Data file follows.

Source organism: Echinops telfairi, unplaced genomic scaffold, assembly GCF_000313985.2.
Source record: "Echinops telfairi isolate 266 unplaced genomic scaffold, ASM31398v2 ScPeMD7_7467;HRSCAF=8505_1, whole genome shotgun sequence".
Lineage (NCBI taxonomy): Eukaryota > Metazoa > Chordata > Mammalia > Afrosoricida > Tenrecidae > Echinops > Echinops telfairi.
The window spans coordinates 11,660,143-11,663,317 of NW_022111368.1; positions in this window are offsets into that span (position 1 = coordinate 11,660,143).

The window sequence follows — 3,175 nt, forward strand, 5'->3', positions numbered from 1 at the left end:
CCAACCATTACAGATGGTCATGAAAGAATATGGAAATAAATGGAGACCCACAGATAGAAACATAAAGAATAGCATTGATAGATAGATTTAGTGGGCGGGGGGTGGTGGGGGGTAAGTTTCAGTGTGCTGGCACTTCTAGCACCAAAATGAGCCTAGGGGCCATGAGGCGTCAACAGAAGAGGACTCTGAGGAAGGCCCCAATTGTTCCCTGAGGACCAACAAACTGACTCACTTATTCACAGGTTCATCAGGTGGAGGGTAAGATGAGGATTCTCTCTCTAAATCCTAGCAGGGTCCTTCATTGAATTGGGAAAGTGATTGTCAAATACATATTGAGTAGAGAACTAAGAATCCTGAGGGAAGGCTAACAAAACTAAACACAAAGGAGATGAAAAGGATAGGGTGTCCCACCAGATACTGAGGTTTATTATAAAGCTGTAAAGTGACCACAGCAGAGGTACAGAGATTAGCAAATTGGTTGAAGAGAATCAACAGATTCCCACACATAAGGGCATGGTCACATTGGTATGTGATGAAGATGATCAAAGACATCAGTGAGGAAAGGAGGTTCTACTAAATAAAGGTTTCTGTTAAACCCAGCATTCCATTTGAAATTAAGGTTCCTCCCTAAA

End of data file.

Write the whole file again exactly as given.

Source organism: Echinops telfairi, unplaced genomic scaffold, assembly GCF_000313985.2.
Source record: "Echinops telfairi isolate 266 unplaced genomic scaffold, ASM31398v2 ScPeMD7_7467;HRSCAF=8505_1, whole genome shotgun sequence".
Lineage (NCBI taxonomy): Eukaryota > Metazoa > Chordata > Mammalia > Afrosoricida > Tenrecidae > Echinops > Echinops telfairi.
The window spans coordinates 11,660,143-11,663,317 of NW_022111368.1; positions in this window are offsets into that span (position 1 = coordinate 11,660,143).

The window sequence follows — 3,175 nt, forward strand, 5'->3', positions numbered from 1 at the left end:
CCAACCATTACAGATGGTCATGAAAGAATATGGAAATAAATGGAGACCCACAGATAGAAACATAAAGAATAGCATTGATAGATAGATTTAGTGGGCGGGGGGTGGTGGGGGGTAAGTTTCAGTGTGCTGGCACTTCTAGCACCAAAATGAGCCTAGGGGCCATGAGGCGTCAACAGAAGAGGACTCTGAGGAAGGCCCCAATTGTTCCCTGAGGACCAACAAACTGACTCACTTATTCACAGGTTCATCAGGTGGAGGGTAAGATGAGGATTCTCTCTCTAAATCCTAGCAGGGTCCTTCATTGAATTGGGAAAGTGATTGTCAAATACATATTGAGTAGAGAACTAAGAATCCTGAGGGAAGGCTAACAAAACTAAACACAAAGGAGATGAAAAGGATAGGGTGTCCCACCAGATACTGAGGTTTATTATAAAGCTGTAAAGTGACCACAGCAGAGGTACAGAGATTAGCAAATTGGTTGAAGAGAATCAACAGATTCCCACACATAAGGGCATGGTCACATTGGTATGTGATGAAGATGATCAAAGACATCAGTGAGGAAAGGAGGTTCTACTAAATAAAGGTTTCTGTTAAACCCAGCATTCCATTTGAAATTAAGGTTCCTCCCTAAA